Do my rights bother you?

Bob-realizeHey, are you clinging to your gun and bible respectively yet.

Well, if you aren’t then you should probably get one of each and start parading around town displaying both for all to see. And of course the bigger the better.

Such is the current trend of “protesting” by folks who take carrying a picture of a gun to the next degree by using a real firearm that is usually loaded (what would be the use of an unloaded gun). These people seem to be under the impression that the rest of us are unaware of the US Constitution’s second amendment and as well as their ability to read.

On the website Philosophy Questions Every Day, University of North Dakota professor Jack Russell Weinstein discusses the ethical issues surrounding these open carry protests by second amendment supporters.

In this video,  I was impressed by his solution of philosophically approaching the problem in a logical emotionally detached argument that illustrates a justifiable course of action when faced with a situation of increased danger.

You can have your rights but then you don’t get my money

The law may protect the open carry of firearms but just as businesses have the right to refuse service for no shoes or shirts the same principle should be applied here when weapons are allowed into the establishment. By not doing this however the business owner is advocating an environment of increased danger in which they are expecting their paying patrons accept?

Don’t business owners have the obligation to keep their patrons safe? Should we as patrons expect to have a safe environment? Some have been doing that but owners who seek to place their business into a political debate risk their bottom line.

David Walman of thedailykos focuses the issue as form of brand hijacking of the business for the political agenda of gun rights activists. That’s really not a bad strategy and someone needs to take note and start using for good instead.

So what’s a conclusion to all this…

first-huntNot bragging but I have several high caliber weapons and I practice regularly to keep up the skill. Not to protect myself from the hoards of liberals, or terrorists, or imaginary monkeys from outer space. I practice because I was taught to hunt with a gun as a survival skill and if needed I have it. I plan to pass that skill on to my son with the same knowledge of responsibility taught to me.

By extension, I don’t feel the need to practice shooting in public spaces. I keep my gun in the car until I reach the shooting range, then carefully unpack and load the weapon. Check carefully my surroundings and use the assigned area for firing at targets.

Strangely enough I don’t go out to my front yard and start shooting cans off my neighbors van and claim it as my second amendment right.

Mainly because one errant shot or misfire can cause severe injury or even death to one of my neighbors or their children. I may be a crackerjack shot when comes to shooting but I realize accidents can happen. I’m just rational that way.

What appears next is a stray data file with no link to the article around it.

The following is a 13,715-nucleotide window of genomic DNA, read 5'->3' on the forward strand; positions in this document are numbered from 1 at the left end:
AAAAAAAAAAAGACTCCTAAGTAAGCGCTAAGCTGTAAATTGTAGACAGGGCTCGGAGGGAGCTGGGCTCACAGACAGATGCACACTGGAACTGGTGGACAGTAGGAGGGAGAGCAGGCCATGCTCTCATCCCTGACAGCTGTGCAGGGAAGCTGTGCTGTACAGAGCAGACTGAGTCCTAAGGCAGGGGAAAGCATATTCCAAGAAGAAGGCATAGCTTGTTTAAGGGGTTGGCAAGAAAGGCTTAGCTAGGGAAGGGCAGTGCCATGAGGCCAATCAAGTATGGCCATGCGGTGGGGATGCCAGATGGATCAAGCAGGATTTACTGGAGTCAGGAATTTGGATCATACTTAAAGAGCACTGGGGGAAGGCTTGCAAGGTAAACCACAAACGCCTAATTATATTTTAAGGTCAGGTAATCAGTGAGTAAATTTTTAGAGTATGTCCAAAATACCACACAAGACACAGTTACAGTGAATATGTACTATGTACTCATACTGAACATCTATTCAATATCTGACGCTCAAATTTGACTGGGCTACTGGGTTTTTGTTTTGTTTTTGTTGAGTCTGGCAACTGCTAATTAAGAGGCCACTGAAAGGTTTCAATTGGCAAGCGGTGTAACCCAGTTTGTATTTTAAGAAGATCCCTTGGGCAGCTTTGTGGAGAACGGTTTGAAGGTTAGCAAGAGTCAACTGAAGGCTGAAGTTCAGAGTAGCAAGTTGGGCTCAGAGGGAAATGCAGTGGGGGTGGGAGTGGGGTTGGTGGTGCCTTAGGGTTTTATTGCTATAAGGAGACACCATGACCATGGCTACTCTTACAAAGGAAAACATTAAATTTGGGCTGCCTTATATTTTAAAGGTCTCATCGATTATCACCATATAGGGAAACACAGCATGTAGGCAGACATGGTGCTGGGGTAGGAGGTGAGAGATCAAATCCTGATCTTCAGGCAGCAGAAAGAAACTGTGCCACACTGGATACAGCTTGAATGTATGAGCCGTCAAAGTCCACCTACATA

And further because I prefer my neighbors to feel at ease and trust me. If I start waving my guns around someone is going to get the wrong idea and there could be a confrontation that causes severe or deadly consequences. I’m just paranoid that way.

So gun activists are doing something similar when they walk into public spaces like restaurants carrying long guns and assault rifles. Can they believe they are making a statement when the interpretation of their motivations is subjective to all those around them. I don’t know who this person is but I know they have a gun and I know what guns can do.
Such a weapon in and of itself is intimidating. That’s it’s purpose as a tool of destruction even if used for peaceful reasons it’s function is to injure or kill.

So for gun rights activists to claim peaceful symbolism by openly carrying such a threatening object into public spaces seems hypocritical and ignorant to concept of safety. If the claim is people are just uncomfortable at first “interacting” with a high powered weapon in public but then accept it’s presence so it becomes like a traveling gun show encounter group. That’s is the intimidation I’m talking about because you have a place for gun shows and people have the freedom to participate or not. Taking that choice away infringes OUR freedom whether we submit to it or not. Sure I’m going to listen to your story about custom boring the barrel because telling you that you area dumbass for bringing it next to my child may cause you to demonstrate the accuracy of your custom bored barrel in my direction.

So deal with it some might say?

Should we desensitize ourselves of the spectre of the gun so it becomes common place? Isn’t that going backwards? Hasn’t humanity paid enough blood to the god of war that it must steal our future by creating a world where our “might makes right”? This seems to tread into the ground of sanctioned thuggery under the pretense of freedom but isn’t it the same old game of intimidation for the sake of self righteousness.

Can’t we all just get along?




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